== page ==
We need your help to create a future everyone can see

Eye disease has a profound impact on everyday life. And for the many people who start to lose their sight in the UK everyday, that impact is a reality. There are already two million people living in the UK affected by visual impairment. That’s two million too many. We believe sight loss is not inevitable. It is only through medical research we will make sight loss a thing of the past. Your support is vital to our work.

Fighting sight loss

The amazing progress we are making in eye research is only possible thanks to our supporters like you. Find out more about some of the conditions our researchers are working on.
  • Age-related macular degeneration

    Age-related macular degeneration (AMD) affects the macula – a small part of the light-sensitive layer at the back of the eye (the retina). We use the macula for the central, detailed vision needed for reading and driving. AMD can be diagnosed as either ‘dry’ or ‘wet’. Dry AMD is more common and generally results in a slower loss of vision.
    Find out more
  • Glaucoma

    Glaucoma is the name for a group of eye conditions that cause sight loss because of damage to the optic nerve. This is the specialised cable that sends signals from eye to brain. Sight lost to glaucoma cannot be recovered. It’s the second most common cause of blindness in the world after cataract.
    Find out more
  • Retinitis pigmentosa

    Retinitis pigmentosa is the name given to a group of inherited disorders that affect the light-sensitive part of the eye (the retina). It is the most common inherited eye condition, affecting 1 in 4000 people.
    Find out more
  • Diabetic retinopathy

    Diabetic retinopathy is a major complication of diabetes. It affects the light-sensitive layer at the back of the eye (the retina). It is the most common cause of sight loss in the UK amongst people of working age. Left untreated, diabetic retinopathy can lead to blindness.
    Find out more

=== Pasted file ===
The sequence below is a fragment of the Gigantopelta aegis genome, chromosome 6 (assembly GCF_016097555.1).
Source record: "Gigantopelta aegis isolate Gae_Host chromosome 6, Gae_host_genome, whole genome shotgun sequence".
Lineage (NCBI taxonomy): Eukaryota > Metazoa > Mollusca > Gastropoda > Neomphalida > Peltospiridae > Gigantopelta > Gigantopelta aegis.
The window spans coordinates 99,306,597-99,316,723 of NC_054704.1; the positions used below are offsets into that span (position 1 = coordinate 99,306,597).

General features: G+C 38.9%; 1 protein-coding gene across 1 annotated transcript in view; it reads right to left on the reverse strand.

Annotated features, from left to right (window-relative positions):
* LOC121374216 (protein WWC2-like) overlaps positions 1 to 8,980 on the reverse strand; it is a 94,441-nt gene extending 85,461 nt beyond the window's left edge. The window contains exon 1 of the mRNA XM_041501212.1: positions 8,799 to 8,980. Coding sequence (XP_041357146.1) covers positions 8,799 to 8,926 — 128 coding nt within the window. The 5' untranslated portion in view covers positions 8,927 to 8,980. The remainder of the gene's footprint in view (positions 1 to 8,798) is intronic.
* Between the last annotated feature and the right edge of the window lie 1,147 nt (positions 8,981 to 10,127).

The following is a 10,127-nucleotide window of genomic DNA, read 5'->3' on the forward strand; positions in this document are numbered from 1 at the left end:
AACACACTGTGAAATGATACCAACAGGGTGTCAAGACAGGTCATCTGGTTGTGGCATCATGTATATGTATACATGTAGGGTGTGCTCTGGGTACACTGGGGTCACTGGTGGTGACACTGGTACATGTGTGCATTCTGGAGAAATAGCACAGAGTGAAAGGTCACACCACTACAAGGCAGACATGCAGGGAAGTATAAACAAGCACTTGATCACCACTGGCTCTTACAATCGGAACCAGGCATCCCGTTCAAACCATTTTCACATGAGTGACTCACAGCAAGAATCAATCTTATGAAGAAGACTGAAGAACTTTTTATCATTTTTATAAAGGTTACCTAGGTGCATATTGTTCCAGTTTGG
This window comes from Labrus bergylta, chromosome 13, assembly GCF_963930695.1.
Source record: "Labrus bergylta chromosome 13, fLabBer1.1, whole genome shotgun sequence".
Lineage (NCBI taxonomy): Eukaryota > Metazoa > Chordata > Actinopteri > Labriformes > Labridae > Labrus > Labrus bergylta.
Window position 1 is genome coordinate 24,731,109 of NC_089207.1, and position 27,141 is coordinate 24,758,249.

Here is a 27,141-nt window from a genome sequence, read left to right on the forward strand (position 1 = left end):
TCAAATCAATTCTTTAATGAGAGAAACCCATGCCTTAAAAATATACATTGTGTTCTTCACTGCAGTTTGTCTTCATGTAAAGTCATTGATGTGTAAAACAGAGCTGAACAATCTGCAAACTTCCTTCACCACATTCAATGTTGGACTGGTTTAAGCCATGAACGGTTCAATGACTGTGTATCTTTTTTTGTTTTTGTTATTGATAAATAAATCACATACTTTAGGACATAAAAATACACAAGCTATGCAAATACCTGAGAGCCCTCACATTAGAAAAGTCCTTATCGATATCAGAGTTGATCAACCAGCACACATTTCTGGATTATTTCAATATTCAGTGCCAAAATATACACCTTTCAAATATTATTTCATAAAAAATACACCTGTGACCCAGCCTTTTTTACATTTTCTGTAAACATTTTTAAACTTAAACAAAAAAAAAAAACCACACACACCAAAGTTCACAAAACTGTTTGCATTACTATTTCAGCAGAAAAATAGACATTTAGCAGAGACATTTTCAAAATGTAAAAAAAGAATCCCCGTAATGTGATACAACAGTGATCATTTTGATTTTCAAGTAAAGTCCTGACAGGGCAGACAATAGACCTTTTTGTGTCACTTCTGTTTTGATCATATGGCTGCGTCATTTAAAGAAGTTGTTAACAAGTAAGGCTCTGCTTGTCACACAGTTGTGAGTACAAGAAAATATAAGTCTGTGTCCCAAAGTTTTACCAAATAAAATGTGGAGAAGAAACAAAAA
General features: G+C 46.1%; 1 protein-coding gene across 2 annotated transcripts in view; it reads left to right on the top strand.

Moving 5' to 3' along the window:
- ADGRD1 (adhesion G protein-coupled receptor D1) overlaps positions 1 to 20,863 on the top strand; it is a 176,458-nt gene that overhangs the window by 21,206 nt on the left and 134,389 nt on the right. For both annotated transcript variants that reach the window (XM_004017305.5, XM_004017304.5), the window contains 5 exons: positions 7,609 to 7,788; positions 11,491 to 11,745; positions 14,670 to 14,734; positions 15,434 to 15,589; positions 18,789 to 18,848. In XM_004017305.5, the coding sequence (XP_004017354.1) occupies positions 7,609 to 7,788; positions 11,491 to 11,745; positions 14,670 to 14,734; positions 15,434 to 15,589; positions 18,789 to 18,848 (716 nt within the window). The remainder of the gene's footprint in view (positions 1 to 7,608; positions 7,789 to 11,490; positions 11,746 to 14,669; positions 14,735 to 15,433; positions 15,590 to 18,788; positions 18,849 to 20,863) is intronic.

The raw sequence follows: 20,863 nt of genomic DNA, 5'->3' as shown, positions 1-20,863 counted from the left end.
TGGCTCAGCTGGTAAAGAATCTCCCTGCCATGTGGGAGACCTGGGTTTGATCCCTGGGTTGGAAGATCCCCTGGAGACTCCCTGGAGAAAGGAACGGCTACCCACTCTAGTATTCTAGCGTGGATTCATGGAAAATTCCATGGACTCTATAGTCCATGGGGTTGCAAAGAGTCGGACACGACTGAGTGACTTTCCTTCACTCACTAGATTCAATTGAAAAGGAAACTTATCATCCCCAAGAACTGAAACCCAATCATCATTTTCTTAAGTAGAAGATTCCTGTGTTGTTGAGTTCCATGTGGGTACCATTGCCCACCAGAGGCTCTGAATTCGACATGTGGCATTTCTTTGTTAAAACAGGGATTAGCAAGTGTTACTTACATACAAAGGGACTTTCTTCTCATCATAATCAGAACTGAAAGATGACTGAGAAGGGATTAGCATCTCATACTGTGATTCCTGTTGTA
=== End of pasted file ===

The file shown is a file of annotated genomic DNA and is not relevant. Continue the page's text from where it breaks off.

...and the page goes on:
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Living with sight loss

Belinda was diagnosed with age-related macular degeneration (AMD) in 2010.

It’s more prevalent in women and can come in two forms, dry and wet. Belinda was initially diagnosed with dry macular degeneration after going for a routine eye test. She was shocked as she hardly had any problems with her sight beforehand.

After the diagnosis she didn't really notice any difference with her vision. However, as a keen sailor and being a lover of the sea, one day she noticed that the horizon was slightly wavy and this caused her some concern.

From then on her eye sight started to deteriorate slowly. She has now developed wet AMD and has cataracts in both eyes. Belinda’s central vision has been affected and she has had to make certain adjustments in her life, giving up her passions such as photography, having once taken the photo of Mikhal Gorbachev, and bookbinding.

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Belindas fight for sight age related macular degeneration


Maureen was diagnosed with glaucoma after an eye appointment

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Matilda's story living with corneal dystrophy

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Joy, Hazel & Andrew

Living with congenital cataracts

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Join the fight

You can bring hope by raising vital funds for pioneering eye research. Together, we can create a future everyone can see. Thank you so much for your support.

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